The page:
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  • :-(

    Remember this thread ?

    Well that's going to be over soon. Our school district is in financial hell right now, and because of it, Renee and I were told by our boss (principal) that our superintendent would not be recommending to the school board that our contracts be renewed for next year. 5 other people are in the same position so far, with many more likely to come. In other words,

    Renee and I will lose pretty much all of our income.
    Renee and I will lose our home.
    Renee and I will lose our health care.
    In addition to everything we sacrificed just to come and work here.

    We will continue working until the end of the school year, but after that, we're on our own. Hopefully at least one of us will find a new career and location by then... if not, be looking for some swingdjted spam selling belongings for food.

    The worst thing is, the way it was explained to me, it can't legally be considered a layoff or RIF (Reduction In Force), because we're still within our first three years in the district. We have two choices for our work history record, both of which are horrible:

    1.) A "non-renewal" which looks like firing/termination
    2.) a "resignation" which also looks bad, considering we
    will have chosen to leave a good job.

    Both options make getting an interview at a new prospective job very difficult, and it would not be until an interview where I could explain the situation. I have been advised to take option two because it supposedly looks better than a non-renewal, but I haven't made the decision yet, although I'll be forced to make it soon.

    Our school district is in a $1.33 million per year debt, despite operating in a state that pays staff the lowest of all 50 states. With a staff of only 74 teachers, most making around $30 or less, this means that drastic measures must be taken.

    The school district is asking the tiny, qualified-low-income town for a tax increase to generate $900,000, but that still leaves us $330,000 in debt even if it passes, which is why they decided to cut Renee and me even before the vote on the tax could be done. So far 7 of 74 teachers were officially cut, nearly 10%, and many more will be cut, and yet no one is technically laid off yet. This is the financial situation we live in I guess.

    I really love this job and it'll be sad to see it go.

    Anyone need an experienced, licensed counselor (Renee) or an experienced, licensed Counselor, licensed music/band/choir teacher or experienced computer teacher (me)? Or someone to cook you dinner for a few bucks? Hopefully I'll find a new way soon.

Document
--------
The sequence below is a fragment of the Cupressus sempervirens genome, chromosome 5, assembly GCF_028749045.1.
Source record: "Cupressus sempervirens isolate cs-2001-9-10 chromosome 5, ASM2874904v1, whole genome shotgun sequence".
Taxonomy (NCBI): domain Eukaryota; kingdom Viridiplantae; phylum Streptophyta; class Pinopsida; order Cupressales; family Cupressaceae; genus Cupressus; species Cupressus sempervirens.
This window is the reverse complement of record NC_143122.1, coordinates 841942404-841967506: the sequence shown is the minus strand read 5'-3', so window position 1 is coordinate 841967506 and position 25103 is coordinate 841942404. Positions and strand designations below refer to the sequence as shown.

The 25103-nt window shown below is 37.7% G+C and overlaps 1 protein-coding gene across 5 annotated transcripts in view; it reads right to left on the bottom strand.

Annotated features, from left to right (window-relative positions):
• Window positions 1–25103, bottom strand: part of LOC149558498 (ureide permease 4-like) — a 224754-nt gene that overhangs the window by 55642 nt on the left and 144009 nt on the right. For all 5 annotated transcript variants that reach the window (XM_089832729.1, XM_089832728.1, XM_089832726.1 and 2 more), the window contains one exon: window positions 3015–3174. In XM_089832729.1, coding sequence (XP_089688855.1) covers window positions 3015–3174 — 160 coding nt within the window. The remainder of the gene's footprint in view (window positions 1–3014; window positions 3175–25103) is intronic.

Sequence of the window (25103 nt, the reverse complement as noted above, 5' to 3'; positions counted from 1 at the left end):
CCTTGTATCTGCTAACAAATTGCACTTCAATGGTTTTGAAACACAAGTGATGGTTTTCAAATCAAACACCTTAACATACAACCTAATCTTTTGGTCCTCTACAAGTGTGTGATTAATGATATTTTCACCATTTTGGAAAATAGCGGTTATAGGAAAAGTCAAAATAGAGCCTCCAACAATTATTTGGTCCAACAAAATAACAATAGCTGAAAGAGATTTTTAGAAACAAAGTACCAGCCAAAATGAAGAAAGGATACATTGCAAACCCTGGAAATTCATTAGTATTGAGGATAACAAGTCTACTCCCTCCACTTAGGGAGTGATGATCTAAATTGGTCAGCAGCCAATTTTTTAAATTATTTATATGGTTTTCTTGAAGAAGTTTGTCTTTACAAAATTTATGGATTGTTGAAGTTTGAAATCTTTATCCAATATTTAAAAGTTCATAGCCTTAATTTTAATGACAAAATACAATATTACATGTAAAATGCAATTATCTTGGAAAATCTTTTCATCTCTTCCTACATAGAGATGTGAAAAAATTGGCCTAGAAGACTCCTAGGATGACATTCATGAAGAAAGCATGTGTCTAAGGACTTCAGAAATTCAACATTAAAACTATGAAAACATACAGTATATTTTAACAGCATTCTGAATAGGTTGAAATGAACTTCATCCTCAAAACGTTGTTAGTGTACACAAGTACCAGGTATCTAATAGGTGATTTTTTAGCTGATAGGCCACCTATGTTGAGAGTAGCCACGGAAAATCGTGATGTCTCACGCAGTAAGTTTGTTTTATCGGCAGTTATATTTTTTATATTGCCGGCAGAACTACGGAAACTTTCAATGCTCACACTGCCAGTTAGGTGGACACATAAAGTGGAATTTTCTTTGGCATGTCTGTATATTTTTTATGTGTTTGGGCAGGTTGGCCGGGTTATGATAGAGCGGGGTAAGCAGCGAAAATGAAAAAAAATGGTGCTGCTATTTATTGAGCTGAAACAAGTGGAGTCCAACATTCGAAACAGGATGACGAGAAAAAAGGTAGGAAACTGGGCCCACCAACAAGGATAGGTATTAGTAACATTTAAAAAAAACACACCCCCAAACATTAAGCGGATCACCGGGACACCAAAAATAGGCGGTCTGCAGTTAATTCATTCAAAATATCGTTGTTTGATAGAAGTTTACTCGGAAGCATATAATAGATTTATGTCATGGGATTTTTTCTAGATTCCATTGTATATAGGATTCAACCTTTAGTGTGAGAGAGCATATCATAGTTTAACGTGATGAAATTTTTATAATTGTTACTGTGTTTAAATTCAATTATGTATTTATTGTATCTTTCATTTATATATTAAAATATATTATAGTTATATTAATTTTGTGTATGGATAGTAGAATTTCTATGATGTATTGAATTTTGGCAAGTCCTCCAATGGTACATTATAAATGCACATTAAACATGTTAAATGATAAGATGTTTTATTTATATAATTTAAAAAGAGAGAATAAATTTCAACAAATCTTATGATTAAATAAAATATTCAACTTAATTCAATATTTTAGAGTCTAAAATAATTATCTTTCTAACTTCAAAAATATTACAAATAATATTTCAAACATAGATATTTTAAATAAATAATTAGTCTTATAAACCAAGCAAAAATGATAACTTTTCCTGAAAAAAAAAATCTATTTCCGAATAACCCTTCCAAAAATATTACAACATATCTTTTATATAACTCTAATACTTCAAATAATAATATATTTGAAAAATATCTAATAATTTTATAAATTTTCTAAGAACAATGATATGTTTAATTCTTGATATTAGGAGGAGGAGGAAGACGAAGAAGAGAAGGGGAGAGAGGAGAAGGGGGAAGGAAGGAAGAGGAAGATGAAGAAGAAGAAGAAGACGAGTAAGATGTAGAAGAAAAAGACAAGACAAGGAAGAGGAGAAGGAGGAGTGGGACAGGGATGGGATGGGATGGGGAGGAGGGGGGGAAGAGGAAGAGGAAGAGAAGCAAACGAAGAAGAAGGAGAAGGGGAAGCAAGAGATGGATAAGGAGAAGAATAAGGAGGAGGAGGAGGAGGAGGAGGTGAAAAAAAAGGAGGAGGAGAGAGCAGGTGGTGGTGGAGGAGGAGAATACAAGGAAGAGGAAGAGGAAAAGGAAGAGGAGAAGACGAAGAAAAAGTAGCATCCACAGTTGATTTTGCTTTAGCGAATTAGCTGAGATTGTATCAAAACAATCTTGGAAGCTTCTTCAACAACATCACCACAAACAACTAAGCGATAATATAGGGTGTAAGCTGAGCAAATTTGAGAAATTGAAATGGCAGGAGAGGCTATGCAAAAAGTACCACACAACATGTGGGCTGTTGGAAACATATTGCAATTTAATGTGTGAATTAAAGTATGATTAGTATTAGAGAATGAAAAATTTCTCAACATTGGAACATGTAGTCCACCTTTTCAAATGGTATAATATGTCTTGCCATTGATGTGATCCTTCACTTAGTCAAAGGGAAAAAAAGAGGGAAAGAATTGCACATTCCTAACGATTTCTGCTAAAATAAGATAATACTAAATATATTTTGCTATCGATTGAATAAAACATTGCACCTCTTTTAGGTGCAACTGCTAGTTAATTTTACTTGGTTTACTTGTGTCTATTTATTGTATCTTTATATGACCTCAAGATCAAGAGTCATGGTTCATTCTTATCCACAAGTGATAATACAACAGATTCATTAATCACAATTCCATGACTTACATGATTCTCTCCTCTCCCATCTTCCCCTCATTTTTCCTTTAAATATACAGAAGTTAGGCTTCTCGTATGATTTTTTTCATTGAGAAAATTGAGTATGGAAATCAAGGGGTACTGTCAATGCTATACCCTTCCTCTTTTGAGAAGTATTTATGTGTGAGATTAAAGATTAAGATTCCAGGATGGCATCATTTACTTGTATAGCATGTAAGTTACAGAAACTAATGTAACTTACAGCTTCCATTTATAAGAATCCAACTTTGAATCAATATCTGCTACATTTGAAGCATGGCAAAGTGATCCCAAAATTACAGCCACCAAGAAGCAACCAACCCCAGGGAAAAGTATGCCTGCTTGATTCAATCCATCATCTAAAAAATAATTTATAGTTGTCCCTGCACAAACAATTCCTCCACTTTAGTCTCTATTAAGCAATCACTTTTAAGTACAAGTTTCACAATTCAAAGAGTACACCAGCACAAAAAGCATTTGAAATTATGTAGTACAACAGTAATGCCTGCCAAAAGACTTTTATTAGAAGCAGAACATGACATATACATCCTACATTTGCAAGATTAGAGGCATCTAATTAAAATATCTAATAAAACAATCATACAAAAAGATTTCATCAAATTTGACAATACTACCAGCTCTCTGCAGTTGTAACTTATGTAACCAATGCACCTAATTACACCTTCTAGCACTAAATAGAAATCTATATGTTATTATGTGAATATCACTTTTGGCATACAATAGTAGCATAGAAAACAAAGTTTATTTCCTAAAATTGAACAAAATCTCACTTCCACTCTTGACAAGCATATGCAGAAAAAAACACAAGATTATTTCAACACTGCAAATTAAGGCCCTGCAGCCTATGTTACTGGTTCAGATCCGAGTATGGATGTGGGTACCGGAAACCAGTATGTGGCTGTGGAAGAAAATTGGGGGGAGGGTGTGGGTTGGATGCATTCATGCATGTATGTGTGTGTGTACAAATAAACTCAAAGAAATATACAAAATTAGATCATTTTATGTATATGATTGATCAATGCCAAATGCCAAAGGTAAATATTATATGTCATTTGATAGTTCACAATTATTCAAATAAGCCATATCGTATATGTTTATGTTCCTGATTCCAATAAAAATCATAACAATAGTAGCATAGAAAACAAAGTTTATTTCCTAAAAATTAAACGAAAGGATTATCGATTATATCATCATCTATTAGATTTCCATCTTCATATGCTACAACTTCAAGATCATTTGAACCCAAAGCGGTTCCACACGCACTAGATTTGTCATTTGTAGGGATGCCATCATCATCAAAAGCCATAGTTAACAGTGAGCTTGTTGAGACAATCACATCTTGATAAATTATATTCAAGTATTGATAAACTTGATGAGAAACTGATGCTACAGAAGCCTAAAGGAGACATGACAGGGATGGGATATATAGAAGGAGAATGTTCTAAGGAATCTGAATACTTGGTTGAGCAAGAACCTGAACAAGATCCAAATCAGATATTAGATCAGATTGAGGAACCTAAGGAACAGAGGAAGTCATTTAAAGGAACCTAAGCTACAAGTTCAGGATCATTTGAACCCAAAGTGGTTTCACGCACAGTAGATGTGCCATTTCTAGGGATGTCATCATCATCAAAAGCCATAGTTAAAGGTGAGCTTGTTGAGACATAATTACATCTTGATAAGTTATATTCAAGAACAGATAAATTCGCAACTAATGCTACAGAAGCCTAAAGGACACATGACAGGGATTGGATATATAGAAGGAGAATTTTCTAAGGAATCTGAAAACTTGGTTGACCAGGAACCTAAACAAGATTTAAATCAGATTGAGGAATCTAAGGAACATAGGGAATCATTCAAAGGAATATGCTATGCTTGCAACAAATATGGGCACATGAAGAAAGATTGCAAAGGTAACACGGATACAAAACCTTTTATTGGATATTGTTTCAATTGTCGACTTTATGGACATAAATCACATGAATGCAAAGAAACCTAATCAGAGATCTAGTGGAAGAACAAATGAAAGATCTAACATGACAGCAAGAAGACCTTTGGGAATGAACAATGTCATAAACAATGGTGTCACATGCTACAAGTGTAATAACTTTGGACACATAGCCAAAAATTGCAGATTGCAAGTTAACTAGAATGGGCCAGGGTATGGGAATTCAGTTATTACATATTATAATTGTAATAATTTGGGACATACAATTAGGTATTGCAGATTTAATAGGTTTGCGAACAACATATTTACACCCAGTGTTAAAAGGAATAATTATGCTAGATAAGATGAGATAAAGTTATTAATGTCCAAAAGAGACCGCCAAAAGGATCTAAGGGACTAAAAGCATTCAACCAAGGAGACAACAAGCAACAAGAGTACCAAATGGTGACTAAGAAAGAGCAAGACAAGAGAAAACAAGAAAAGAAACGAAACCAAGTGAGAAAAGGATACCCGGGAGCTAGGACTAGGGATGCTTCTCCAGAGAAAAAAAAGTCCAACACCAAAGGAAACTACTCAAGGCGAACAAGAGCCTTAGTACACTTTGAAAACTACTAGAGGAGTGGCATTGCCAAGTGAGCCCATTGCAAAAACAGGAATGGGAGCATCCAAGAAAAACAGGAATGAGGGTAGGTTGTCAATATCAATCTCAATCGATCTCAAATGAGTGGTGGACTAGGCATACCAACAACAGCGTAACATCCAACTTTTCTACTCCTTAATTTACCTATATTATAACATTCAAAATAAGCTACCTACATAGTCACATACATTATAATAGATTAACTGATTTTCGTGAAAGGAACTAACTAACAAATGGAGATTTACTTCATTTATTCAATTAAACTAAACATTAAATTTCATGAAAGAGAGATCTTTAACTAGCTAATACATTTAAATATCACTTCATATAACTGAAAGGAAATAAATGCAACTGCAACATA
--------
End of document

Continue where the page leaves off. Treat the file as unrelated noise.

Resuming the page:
Sorry so long, but I had to vent.


    (In before move to the bitchlist)
    Don't forget to live before you die.

  • #2
    I'm really sorry to hear that things are so bad for you right now. I wish there was something I could do to help. The only thing I can think of at the moment is to try and relocate to a more populated and economically stable area, but I'm sure that'll be difficult without any source of financial income to support such a move. Have you given any thought to changing careers into a field of work that's not slowing down so badly? I know that'd be an extremely tough thing to do, but it might be an option as well.


    • #3
      I'm sorry to hear that, Ted. Let me know of anything I can do to help.
      Never underestimate the bandwidth of a station wagon full of tapes hurtling down the highway.


      • #4
        Prospective employer schools must realise that "resignation" and "non-renewal" are not necessarily negative terms, when screening applicants who've been employed as teachers before.

        Time to get a new job. You know the drill - get those applications going. Don't let yourself become a victim. Good luck.
        "My heart hates uggos." –J.D.


        • #5
          You're not far from Canada. Take a look at the teacher situation north of the 49th. Maybe you'd fit in.


          • #6
            that sucks man. isnt there some law in the us like we have that you can not be fired as a teacher?
            My UT3 Maps:
            DM-Q1DM6 The Dark Zone
            WAR-Downtown_Necris 2.0


            • #7
              What kind of pep talk does one give a licensed counselor?


              • #8
                Originally posted by gaekwad2
                What kind of pep talk does one give a licensed counselor?
                "My heart hates uggos." –J.D.


                • #9
                  I wish I could say something to cheer you up but I can't.

                  A non-renewal sounds better to me because you´d not be fired because you are bad at what you do, but just because they can´t afford you, plus that you´re one of the newest people around.

                  Make sure you add to your resumé (sp?) that you had to stop working because of the financial problems of your school, not because you´d be a bad teacher.
                  And indeed, get those applications going.

                  I hope you´ll find the job you were hoping for in your old thread.
                  Jesus loves you [yes, you] so much, he even died for you so that you will not need to die, but live forever


                  • #10
                    Still getting advice from the NEA as to how to handle this. The board meeting is Monday, and I'll probably have to choose between non-renewal and resignation by then.

                    @ W-W ~ One step ahead. 11 actually. Since the news was officially given to us (Monday at the end of the work day), we've filled out nearly 100 applications (needless to say I haven't slept much). Eleven of the of them were in Canada (one was even in your province in Red Deer, Alberta).